In one of my most popular posts So, what is AI really? I showed that Artificial Intelligence (AI) basically boils down to autonomously learned rules, i.e. conditional statements or simply, conditionals.
In this post, I create the simplest possible classifier, called ZeroR, to show that even this classifier can achieve surprisingly high values for accuracy (i.e. the ratio of correctly predicted instances)… and why this is not necessarily a good thing, so read on!
Continue reading “ZeroR: The Simplest Possible Classifier, or Why High Accuracy can be Misleading”
The global lockdown has slowed down mobility considerably. This can be seen in the data produced by our ubiquitous mobile phones.
Apple is kind enough to make those anonymized and aggregated data available to the public. If you want to learn how to get a handle on those data and analyze trends with R read on!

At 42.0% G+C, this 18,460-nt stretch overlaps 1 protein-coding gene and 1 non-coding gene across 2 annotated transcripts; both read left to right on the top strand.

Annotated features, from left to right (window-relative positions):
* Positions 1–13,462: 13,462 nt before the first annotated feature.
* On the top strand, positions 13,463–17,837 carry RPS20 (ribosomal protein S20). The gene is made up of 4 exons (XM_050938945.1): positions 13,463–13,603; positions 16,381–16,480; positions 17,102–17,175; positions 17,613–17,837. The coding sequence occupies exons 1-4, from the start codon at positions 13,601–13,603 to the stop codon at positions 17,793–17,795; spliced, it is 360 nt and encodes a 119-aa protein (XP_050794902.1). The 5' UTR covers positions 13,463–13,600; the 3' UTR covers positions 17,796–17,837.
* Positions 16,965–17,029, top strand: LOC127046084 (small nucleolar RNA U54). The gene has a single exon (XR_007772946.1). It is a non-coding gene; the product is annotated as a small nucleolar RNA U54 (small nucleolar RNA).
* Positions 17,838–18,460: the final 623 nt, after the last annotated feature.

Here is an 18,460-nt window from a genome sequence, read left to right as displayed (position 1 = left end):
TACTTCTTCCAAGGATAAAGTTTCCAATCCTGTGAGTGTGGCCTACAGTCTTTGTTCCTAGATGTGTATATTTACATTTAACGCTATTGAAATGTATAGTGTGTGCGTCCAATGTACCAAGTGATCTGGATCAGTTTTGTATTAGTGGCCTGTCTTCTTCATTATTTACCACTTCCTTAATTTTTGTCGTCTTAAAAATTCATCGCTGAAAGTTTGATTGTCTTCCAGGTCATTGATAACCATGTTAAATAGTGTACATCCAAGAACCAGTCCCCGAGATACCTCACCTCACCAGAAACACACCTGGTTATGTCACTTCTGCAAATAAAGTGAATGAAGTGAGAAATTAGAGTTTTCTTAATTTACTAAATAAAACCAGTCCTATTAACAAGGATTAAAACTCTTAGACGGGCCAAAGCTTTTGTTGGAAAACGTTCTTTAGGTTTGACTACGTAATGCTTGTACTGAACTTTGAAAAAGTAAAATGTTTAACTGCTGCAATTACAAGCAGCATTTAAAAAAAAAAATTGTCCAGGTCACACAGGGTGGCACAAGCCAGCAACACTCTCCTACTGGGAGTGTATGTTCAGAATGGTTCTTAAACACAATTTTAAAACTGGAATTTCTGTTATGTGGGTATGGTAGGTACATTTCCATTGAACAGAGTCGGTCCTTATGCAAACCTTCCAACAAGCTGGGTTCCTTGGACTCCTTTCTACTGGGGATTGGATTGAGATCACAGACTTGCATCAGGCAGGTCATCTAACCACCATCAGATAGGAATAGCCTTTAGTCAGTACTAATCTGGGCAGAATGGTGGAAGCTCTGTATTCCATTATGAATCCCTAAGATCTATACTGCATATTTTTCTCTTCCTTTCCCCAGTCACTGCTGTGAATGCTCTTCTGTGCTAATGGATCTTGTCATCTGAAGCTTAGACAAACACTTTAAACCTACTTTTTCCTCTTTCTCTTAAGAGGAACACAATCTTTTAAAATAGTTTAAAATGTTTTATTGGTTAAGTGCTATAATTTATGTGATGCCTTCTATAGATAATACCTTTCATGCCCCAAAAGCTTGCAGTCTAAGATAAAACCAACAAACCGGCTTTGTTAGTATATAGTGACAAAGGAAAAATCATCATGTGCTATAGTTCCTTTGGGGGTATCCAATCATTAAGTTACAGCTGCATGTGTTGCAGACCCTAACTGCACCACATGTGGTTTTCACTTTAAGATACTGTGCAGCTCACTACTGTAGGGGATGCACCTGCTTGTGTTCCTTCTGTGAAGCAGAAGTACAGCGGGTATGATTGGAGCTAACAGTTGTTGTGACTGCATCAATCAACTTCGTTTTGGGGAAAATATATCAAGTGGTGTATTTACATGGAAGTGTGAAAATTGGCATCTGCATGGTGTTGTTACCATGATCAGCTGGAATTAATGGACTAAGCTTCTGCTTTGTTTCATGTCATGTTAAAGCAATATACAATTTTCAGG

Continue reading “COVID-19: Analyze Mobility Trends with R”
One widely used graphical plot to assess the quality of a machine learning classifier or the accuracy of a medical test is the Receiver Operating Characteristic curve, or ROC curve. If you want to gain an intuition and see how they can be easily created with base R read on!
Continue reading “Learning Data Science: Understanding ROC Curves”
One of the biggest problems of the COVID-19 pandemic is that there are no reliable numbers of infections. This fact renders many model projections next to useless.
If you want to get to know a simple method how to roughly estimate the real number of infections and expected deaths in the US, read on!
Continue reading “COVID-19 in the US: Back-of-the-Envelope Calculation of Actual Infections and Future Deaths”